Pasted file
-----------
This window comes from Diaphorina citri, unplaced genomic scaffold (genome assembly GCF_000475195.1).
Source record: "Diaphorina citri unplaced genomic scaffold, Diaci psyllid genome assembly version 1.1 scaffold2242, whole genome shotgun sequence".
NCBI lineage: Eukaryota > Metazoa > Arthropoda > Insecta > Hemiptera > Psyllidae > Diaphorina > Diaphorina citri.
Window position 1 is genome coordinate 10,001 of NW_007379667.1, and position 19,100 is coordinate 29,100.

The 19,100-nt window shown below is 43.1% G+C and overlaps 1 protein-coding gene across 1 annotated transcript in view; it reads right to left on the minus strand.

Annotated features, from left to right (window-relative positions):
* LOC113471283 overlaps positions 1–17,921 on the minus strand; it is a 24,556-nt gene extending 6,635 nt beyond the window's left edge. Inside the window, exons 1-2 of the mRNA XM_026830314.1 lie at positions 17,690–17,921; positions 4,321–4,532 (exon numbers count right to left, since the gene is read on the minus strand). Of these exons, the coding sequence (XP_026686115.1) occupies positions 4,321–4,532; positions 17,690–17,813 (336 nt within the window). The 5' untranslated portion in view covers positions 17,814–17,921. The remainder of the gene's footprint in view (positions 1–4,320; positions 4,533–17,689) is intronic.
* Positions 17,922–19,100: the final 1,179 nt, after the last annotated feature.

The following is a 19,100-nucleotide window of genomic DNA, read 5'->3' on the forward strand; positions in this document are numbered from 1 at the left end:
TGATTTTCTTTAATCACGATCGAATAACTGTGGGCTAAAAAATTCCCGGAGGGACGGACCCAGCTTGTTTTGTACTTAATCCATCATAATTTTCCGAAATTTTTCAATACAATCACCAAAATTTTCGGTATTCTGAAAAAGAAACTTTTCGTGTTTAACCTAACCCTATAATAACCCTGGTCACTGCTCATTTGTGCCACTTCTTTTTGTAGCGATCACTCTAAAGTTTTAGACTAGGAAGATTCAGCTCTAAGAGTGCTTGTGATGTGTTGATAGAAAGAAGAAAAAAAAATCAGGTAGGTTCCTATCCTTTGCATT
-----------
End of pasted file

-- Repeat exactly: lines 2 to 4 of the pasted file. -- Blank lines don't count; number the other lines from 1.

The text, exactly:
Source record: "Diaphorina citri unplaced genomic scaffold, Diaci psyllid genome assembly version 1.1 scaffold2242, whole genome shotgun sequence".
NCBI lineage: Eukaryota > Metazoa > Arthropoda > Insecta > Hemiptera > Psyllidae > Diaphorina > Diaphorina citri.
Window position 1 is genome coordinate 10,001 of NW_007379667.1, and position 19,100 is coordinate 29,100.